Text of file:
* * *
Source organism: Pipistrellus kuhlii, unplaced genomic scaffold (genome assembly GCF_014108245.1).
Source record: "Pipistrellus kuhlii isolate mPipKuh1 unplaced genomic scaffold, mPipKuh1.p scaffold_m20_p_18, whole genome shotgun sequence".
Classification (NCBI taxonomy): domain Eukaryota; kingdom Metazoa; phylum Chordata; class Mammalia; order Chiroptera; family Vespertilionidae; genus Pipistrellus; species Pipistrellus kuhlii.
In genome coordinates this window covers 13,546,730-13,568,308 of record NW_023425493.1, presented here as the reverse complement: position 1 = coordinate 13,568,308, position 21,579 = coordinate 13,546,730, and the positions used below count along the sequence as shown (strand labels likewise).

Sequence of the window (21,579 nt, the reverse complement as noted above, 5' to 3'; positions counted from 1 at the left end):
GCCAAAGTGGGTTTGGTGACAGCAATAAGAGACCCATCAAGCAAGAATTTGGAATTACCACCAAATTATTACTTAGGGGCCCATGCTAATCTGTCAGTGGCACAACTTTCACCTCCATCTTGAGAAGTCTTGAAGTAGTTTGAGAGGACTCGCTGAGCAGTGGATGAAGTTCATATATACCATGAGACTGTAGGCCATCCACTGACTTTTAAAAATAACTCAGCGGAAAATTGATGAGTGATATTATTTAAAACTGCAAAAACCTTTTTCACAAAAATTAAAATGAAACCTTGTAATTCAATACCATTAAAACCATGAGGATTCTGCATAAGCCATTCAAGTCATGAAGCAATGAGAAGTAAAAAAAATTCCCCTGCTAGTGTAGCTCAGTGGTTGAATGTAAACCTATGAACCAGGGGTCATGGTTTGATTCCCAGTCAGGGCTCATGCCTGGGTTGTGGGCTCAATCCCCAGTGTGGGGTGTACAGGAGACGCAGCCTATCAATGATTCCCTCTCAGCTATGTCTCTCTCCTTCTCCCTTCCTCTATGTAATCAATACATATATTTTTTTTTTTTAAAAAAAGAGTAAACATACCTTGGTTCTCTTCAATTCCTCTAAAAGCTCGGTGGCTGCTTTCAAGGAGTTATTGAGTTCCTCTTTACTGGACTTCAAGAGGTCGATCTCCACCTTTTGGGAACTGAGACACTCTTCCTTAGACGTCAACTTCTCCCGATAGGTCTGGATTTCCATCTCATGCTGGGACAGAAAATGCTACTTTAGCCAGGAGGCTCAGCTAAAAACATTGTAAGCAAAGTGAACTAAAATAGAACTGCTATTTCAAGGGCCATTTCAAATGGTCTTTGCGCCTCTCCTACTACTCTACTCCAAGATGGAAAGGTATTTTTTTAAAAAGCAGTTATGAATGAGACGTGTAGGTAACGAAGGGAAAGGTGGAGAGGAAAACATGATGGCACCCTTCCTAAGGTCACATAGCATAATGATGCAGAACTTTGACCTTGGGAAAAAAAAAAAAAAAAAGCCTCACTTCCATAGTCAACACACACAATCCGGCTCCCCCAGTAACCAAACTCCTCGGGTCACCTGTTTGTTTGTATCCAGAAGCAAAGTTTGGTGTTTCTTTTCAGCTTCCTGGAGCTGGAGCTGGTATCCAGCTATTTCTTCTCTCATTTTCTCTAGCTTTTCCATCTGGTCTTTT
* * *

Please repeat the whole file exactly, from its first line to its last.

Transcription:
Source organism: Pipistrellus kuhlii, unplaced genomic scaffold (genome assembly GCF_014108245.1).
Source record: "Pipistrellus kuhlii isolate mPipKuh1 unplaced genomic scaffold, mPipKuh1.p scaffold_m20_p_18, whole genome shotgun sequence".
Classification (NCBI taxonomy): domain Eukaryota; kingdom Metazoa; phylum Chordata; class Mammalia; order Chiroptera; family Vespertilionidae; genus Pipistrellus; species Pipistrellus kuhlii.
In genome coordinates this window covers 13,546,730-13,568,308 of record NW_023425493.1, presented here as the reverse complement: position 1 = coordinate 13,568,308, position 21,579 = coordinate 13,546,730, and the positions used below count along the sequence as shown (strand labels likewise).

Sequence of the window (21,579 nt, the reverse complement as noted above, 5' to 3'; positions counted from 1 at the left end):
GCCAAAGTGGGTTTGGTGACAGCAATAAGAGACCCATCAAGCAAGAATTTGGAATTACCACCAAATTATTACTTAGGGGCCCATGCTAATCTGTCAGTGGCACAACTTTCACCTCCATCTTGAGAAGTCTTGAAGTAGTTTGAGAGGACTCGCTGAGCAGTGGATGAAGTTCATATATACCATGAGACTGTAGGCCATCCACTGACTTTTAAAAATAACTCAGCGGAAAATTGATGAGTGATATTATTTAAAACTGCAAAAACCTTTTTCACAAAAATTAAAATGAAACCTTGTAATTCAATACCATTAAAACCATGAGGATTCTGCATAAGCCATTCAAGTCATGAAGCAATGAGAAGTAAAAAAAATTCCCCTGCTAGTGTAGCTCAGTGGTTGAATGTAAACCTATGAACCAGGGGTCATGGTTTGATTCCCAGTCAGGGCTCATGCCTGGGTTGTGGGCTCAATCCCCAGTGTGGGGTGTACAGGAGACGCAGCCTATCAATGATTCCCTCTCAGCTATGTCTCTCTCCTTCTCCCTTCCTCTATGTAATCAATACATATATTTTTTTTTTTTAAAAAAAGAGTAAACATACCTTGGTTCTCTTCAATTCCTCTAAAAGCTCGGTGGCTGCTTTCAAGGAGTTATTGAGTTCCTCTTTACTGGACTTCAAGAGGTCGATCTCCACCTTTTGGGAACTGAGACACTCTTCCTTAGACGTCAACTTCTCCCGATAGGTCTGGATTTCCATCTCATGCTGGGACAGAAAATGCTACTTTAGCCAGGAGGCTCAGCTAAAAACATTGTAAGCAAAGTGAACTAAAATAGAACTGCTATTTCAAGGGCCATTTCAAATGGTCTTTGCGCCTCTCCTACTACTCTACTCCAAGATGGAAAGGTATTTTTTTAAAAAGCAGTTATGAATGAGACGTGTAGGTAACGAAGGGAAAGGTGGAGAGGAAAACATGATGGCACCCTTCCTAAGGTCACATAGCATAATGATGCAGAACTTTGACCTTGGGAAAAAAAAAAAAAAAAAGCCTCACTTCCATAGTCAACACACACAATCCGGCTCCCCCAGTAACCAAACTCCTCGGGTCACCTGTTTGTTTGTATCCAGAAGCAAAGTTTGGTGTTTCTTTTCAGCTTCCTGGAGCTGGAGCTGGTATCCAGCTATTTCTTCTCTCATTTTCTCTAGCTTTTCCATCTGGTCTTTT